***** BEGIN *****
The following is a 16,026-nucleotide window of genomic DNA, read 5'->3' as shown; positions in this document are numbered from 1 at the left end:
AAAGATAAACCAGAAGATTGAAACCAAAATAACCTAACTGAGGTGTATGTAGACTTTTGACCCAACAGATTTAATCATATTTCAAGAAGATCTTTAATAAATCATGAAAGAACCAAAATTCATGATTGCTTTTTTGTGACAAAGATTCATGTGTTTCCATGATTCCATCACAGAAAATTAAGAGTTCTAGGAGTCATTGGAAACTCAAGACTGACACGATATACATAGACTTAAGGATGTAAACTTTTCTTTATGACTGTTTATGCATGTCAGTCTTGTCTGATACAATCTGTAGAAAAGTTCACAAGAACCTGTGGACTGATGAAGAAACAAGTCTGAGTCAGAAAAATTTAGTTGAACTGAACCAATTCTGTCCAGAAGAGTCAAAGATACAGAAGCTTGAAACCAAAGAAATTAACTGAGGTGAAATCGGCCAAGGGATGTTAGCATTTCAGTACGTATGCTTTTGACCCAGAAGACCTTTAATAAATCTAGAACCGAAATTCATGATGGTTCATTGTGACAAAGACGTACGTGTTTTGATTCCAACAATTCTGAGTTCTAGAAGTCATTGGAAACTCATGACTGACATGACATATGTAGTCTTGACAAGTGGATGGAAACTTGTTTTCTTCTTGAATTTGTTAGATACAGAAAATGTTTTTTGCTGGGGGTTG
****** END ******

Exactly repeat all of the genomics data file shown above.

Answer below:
The following is a 16,026-nucleotide window of genomic DNA, read 5'->3' as shown; positions in this document are numbered from 1 at the left end:
AAAGATAAACCAGAAGATTGAAACCAAAATAACCTAACTGAGGTGTATGTAGACTTTTGACCCAACAGATTTAATCATATTTCAAGAAGATCTTTAATAAATCATGAAAGAACCAAAATTCATGATTGCTTTTTTGTGACAAAGATTCATGTGTTTCCATGATTCCATCACAGAAAATTAAGAGTTCTAGGAGTCATTGGAAACTCAAGACTGACACGATATACATAGACTTAAGGATGTAAACTTTTCTTTATGACTGTTTATGCATGTCAGTCTTGTCTGATACAATCTGTAGAAAAGTTCACAAGAACCTGTGGACTGATGAAGAAACAAGTCTGAGTCAGAAAAATTTAGTTGAACTGAACCAATTCTGTCCAGAAGAGTCAAAGATACAGAAGCTTGAAACCAAAGAAATTAACTGAGGTGAAATCGGCCAAGGGATGTTAGCATTTCAGTACGTATGCTTTTGACCCAGAAGACCTTTAATAAATCTAGAACCGAAATTCATGATGGTTCATTGTGACAAAGACGTACGTGTTTTGATTCCAACAATTCTGAGTTCTAGAAGTCATTGGAAACTCATGACTGACATGACATATGTAGTCTTGACAAGTGGATGGAAACTTGTTTTCTTCTTGAATTTGTTAGATACAGAAAATGTTTTTTGCTGGGGGTTG